An agricultural connection to the Iran hostage crisis

Since a Canadian flag helped American Lee Schatz escape the Iranian hostage crisis in 1979, he never left home without one

Brian Oleson is head of the department of agricultural economics at the University of Manitoba. He recently watched the Academy award-winning film Argo, based on the 1979 rescue of six U.S. diplomats by the Canadian Embassy in Iran under the direction of Ambassador Kenneth Taylor. Here he relates another Canadian connection.

Watching Argo reminded me of an evening in December 1991. I held a senior position with the Canadian Wheat Board and was part of the Canadian delegation to a meeting of the International Grains Council in London. The IGC was one of the first tenants in One Canada Place, the largest tower of the immense new Canary Wharf development.

Twice a year, grain-importing and -exporting countries met to discuss grain policies, outlook and food aid. Canada and the U.S. were fellow exporters and allies, but sometimes gave each other a difficult time because we had very different policies. At the time the United States and the European Union were at war in grain markets, using high export subsidies to sell wheat and barley.

Lee Schatz was one of the members of the U.S. delegation, and we had a good relationship discussing and debating grain markets and policies.

As was the custom, one evening of the IGC meeting was reserved for a large reception for grain trade officials and other dignitaries. I arrived a bit early to what must have been the first cocktail party ever held at Canary Wharf. At the coat check, they approached the task as if it were one of the great mysteries of all time. While still giving out coat tags, I could see over to the side they were piling the coats in a large pile, so I placed my coat by itself in the corner for ready retrieval later.

At some point in the evening, Lee Schatz and I decided we should go downtown for a beer and went to get our coats. I slipped over to get mine while Lee stood patiently watching the check-in person who in turn was looking at the tag and wondering how to find the coat in the pile — at that time everyone in London seemed to wear the same style and colour trench coat. Frustrated, Lee walked into the check-in area and circled the pile a couple of times. Suddenly, to my amazement, he reached in, looked rather pleased and pulled out his coat.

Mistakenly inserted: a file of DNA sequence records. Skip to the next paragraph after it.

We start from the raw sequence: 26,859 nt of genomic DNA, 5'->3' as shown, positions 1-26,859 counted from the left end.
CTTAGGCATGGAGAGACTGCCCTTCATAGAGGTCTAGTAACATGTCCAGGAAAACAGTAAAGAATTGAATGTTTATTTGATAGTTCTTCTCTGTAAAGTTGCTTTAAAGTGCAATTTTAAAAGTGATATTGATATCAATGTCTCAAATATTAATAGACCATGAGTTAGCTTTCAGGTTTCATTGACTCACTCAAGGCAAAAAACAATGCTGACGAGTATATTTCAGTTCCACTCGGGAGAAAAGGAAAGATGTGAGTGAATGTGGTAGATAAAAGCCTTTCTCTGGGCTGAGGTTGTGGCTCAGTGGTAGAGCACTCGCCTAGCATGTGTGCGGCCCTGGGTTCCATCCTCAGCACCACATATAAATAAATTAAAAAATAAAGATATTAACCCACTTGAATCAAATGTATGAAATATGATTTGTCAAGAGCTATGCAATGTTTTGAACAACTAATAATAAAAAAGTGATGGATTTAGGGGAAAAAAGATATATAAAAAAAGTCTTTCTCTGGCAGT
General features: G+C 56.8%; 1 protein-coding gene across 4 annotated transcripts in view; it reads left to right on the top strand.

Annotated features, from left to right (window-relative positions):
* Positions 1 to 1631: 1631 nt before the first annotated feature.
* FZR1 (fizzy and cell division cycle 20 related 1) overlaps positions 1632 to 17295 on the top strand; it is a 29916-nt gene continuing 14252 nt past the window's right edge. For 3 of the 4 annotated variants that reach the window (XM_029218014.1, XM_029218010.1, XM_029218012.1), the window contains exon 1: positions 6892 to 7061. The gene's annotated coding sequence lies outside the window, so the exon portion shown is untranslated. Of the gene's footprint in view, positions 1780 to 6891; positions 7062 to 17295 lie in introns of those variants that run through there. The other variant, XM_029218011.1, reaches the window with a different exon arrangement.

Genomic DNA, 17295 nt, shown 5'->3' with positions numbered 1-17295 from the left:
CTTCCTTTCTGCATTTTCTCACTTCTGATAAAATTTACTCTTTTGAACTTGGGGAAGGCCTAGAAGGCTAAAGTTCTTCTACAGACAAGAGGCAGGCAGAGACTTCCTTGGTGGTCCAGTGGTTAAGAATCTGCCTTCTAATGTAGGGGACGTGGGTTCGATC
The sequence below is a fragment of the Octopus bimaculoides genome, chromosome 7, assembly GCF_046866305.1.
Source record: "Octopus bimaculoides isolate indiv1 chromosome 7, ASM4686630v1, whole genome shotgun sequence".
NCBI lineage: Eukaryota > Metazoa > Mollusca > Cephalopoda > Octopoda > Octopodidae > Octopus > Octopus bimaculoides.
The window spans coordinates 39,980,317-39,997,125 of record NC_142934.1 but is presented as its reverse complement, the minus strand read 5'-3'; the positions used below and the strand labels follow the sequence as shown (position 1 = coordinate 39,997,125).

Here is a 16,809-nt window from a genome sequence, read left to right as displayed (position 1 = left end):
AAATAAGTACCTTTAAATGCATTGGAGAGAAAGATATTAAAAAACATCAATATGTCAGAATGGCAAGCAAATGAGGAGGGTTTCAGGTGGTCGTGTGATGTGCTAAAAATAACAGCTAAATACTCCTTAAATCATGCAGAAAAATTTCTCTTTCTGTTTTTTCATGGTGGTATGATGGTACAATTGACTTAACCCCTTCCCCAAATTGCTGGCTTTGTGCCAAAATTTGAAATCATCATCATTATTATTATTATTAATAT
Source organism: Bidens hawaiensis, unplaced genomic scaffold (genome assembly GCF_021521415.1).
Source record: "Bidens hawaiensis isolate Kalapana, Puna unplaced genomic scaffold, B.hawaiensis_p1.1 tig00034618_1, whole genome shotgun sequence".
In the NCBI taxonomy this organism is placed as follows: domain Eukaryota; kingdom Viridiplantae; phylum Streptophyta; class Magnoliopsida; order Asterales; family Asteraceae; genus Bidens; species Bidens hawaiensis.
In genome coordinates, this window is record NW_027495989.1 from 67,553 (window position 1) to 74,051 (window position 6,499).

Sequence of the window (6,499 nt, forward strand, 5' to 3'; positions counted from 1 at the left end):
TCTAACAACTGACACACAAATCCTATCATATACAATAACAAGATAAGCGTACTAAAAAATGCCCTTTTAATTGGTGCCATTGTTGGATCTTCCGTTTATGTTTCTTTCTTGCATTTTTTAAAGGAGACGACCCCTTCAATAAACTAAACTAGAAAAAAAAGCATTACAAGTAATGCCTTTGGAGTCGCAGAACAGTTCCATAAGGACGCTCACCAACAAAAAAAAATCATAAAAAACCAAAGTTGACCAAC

As we walked down the street, I asked, “Lee, that was one of the most amazing things I have ever seen. How did you possibly find your coat in that mess?”

He laughed and said, “Well, actually, it was not so amazing as you may think. I had some help.”

He touched the Canadian flag pinned to the lapel of his coat and said, “My Canadian lapel pin was peeking out of that quite incredible pile of coats. I grabbed the lapel and had my coat.”

I had noticed Lee was wearing a Canadian pin but did not think anything of it. At international meetings we would often exchange country pins. I said, “You know, I noticed you have been wearing the Canadian pin for the past few days.”

He looked at me with a more serious look and said, “I never go anywhere without my Canadian pin. You see, I was the U.S. agriculture attaché to Iran in 1979 and one of the six embassy hostages that escaped. I was taken in by Canada, hidden by the Canadian Embassy for almost three months and smuggled out of Iran using Canadian passports to safety. As I say, I never go anyplace without my Canada pin. It got me out of Iran.”

He smiled and added, “And, it got me through again tonight.”

When I watched the film “ARGO” and one of the actors playing the role of the agriculture attaché, it somehow had a nice feel to it because of Lee’s words and the warmth he held for Canada. I often have recalled those words.

Lee, at the time of this writing, is still working at the USDA after a long career devoted to improving world trade and food systems in general.

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